Variety of cheeses on serving board

Can People With Diabetes Eat Cheese?

Love cheese, but worried about what it might do to your blood sugar levels? Then I have good news for you. You can eat cheese with diabetes, but not all cheese is created equal. 

Read on to discover which cheeses are best for blood sugar management and what serving size is right for you.

Variety of cheeses on serving board

Cheese is a high-protein, high-fat food that contains little to no carbohydrates. It is considered a low glycemic index (GI) food, meaning that has little impact on blood sugar. However, not all cheese is the same when it comes to nutritional value.

Some types of cheese are higher in carbohydrates than others. For example, cheddar cheese has about 1 gram of carbohydrates per ounce, while mozzarella cheese has about 0.5 grams of carbohydrates per ounce. If you are watching your carbohydrate intake, the amount of carbohydrate in cheese is still minimal, however, it can add up if you are consuming large qualities of cheese.

Even though cheese is a low-carb food, it can still have an impact on blood sugar. Research has found a link between diets high in saturated fat and insulin resistance. Since cheese can be high in saturated fat, it is important to watch your total daily intake to prevent consuming excessive saturated fat throughout the day.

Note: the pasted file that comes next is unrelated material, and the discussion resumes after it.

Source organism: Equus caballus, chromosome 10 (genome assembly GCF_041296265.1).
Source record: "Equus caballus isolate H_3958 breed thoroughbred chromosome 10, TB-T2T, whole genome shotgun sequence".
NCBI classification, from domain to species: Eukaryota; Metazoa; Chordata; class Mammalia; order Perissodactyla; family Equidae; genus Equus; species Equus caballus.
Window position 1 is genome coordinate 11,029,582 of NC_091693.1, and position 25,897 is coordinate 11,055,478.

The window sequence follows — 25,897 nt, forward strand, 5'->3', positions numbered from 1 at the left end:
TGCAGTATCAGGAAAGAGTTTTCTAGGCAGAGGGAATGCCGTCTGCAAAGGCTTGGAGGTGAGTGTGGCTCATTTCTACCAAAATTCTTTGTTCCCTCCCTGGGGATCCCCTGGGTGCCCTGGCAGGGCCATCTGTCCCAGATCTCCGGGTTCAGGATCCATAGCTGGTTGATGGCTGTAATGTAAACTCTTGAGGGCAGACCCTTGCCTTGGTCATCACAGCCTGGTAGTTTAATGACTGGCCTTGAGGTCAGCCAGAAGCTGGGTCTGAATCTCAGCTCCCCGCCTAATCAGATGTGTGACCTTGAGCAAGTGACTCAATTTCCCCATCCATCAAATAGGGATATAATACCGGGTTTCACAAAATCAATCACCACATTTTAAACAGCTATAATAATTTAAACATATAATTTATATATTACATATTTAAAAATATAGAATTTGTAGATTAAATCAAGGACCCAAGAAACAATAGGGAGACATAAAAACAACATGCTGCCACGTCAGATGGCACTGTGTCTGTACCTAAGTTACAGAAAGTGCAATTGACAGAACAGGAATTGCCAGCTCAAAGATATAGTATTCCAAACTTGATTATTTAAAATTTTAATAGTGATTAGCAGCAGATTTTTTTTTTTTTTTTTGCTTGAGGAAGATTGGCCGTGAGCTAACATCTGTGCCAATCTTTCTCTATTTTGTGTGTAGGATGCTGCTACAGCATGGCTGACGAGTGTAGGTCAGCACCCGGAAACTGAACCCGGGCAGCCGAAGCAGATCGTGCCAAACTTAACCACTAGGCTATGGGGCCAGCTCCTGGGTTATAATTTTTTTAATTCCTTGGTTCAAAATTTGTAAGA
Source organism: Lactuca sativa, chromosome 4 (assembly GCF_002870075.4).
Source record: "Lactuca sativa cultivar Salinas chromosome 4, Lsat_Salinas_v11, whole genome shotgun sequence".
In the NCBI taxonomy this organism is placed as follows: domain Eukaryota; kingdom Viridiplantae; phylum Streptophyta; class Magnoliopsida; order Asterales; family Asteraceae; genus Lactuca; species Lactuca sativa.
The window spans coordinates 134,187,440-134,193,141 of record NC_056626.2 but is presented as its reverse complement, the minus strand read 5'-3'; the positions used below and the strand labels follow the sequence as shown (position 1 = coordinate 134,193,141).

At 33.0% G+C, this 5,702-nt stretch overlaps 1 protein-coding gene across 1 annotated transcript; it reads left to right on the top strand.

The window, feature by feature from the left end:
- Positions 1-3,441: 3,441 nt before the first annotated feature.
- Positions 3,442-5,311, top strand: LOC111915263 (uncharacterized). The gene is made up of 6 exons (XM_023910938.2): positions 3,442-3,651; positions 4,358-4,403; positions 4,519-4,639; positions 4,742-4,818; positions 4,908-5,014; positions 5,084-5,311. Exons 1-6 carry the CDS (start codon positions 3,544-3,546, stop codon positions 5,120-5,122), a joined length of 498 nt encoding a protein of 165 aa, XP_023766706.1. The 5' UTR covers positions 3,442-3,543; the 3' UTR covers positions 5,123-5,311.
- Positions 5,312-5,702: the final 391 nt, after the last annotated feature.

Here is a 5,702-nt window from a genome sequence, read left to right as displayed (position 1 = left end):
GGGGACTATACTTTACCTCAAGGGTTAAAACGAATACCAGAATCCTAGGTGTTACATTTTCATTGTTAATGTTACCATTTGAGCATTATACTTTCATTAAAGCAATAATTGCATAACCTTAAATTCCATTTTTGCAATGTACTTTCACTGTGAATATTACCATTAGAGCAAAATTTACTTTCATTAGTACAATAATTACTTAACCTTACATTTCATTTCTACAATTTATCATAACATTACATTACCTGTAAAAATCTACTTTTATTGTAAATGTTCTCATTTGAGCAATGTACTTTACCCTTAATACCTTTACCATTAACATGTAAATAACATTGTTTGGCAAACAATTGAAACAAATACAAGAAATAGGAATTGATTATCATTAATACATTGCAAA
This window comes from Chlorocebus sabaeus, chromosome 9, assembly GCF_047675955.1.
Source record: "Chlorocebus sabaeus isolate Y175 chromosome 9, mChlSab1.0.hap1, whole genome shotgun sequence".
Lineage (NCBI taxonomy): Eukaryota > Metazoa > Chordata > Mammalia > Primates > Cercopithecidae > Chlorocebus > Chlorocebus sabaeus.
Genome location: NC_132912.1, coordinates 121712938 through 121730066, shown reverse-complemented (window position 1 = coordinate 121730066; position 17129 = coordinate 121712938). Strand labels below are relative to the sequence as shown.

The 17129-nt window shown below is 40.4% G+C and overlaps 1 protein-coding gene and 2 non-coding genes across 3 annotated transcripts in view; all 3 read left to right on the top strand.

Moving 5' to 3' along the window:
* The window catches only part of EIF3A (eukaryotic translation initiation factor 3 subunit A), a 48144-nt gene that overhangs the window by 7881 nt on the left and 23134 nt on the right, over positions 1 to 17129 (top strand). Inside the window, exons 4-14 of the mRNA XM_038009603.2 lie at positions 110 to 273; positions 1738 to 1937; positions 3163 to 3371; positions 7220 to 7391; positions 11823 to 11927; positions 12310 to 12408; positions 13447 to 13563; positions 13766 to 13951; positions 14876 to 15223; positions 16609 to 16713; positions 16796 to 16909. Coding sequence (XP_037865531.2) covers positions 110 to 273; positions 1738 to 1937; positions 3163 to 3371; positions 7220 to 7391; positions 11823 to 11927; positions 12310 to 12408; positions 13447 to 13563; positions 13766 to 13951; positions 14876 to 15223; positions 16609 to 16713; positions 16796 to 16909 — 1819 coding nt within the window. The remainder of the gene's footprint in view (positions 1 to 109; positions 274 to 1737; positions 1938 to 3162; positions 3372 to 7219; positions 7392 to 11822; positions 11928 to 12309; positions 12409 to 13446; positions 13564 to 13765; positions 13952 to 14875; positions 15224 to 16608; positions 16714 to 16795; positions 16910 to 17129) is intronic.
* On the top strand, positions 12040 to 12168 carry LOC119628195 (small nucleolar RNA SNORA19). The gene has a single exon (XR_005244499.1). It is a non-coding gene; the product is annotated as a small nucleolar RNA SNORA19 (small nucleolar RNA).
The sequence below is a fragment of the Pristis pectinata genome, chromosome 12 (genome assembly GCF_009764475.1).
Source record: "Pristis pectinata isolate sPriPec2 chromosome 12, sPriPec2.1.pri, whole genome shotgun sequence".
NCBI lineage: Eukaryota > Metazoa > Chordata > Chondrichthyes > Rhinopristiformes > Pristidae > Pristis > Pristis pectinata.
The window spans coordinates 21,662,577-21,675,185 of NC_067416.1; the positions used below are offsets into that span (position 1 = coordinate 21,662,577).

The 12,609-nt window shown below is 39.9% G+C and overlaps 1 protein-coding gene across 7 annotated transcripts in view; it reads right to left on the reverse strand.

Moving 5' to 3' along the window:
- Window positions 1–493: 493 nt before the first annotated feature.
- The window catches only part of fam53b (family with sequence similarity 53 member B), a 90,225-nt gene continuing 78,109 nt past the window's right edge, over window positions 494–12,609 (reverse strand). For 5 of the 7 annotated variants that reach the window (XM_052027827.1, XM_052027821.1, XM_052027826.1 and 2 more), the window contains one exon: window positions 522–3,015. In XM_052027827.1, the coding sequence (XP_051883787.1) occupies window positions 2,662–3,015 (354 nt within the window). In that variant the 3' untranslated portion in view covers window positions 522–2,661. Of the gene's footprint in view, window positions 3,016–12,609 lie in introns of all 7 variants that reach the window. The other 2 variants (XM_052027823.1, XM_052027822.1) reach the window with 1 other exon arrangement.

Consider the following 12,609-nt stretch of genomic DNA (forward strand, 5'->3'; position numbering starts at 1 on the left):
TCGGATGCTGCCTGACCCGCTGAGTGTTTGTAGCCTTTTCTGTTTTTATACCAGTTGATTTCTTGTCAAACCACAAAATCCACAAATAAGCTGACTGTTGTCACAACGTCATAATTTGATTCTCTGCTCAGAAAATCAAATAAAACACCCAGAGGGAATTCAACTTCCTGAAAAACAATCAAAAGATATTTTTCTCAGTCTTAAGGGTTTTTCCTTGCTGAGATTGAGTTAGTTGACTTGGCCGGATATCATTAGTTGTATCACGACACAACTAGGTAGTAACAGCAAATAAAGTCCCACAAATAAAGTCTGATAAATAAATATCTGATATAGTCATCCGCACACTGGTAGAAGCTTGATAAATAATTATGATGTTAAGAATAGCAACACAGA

Are there benefits of eating cheese for people with diabetes?

Woman eating cheese
  • Cheese is a good source of protein
  • Protein can help to keep you feeling full, which can help to control your blood sugar levels
  • Cheese is a good source of calcium
  • Calcium is important for bone health, which is a concern for people with diabetes
  • Cheese contains other nutrients that are beneficial for people with diabetes, such as vitamin A and vitamin B12

Is It Better To Eat Full-Fat or Low-Fat Cheese When You Have Diabetes?

Full fat cheese on a plate

Cheese can contain high levels of saturated fat, which may worsen insulin resistance. However, the amount of fat in cheese varies between cheeses. As a general rule of thumb, the harder the cheese, the higher the fat content. And since cheese is an animal protein, the fat found in cheese is most saturated fat versus healthy, unsaturated fats. For this reason, if you do choose low-fat cheese, it is best to choose part-skim varieties in hard cheeses over softer cheeses such as mozzarella which are already lower in total fat.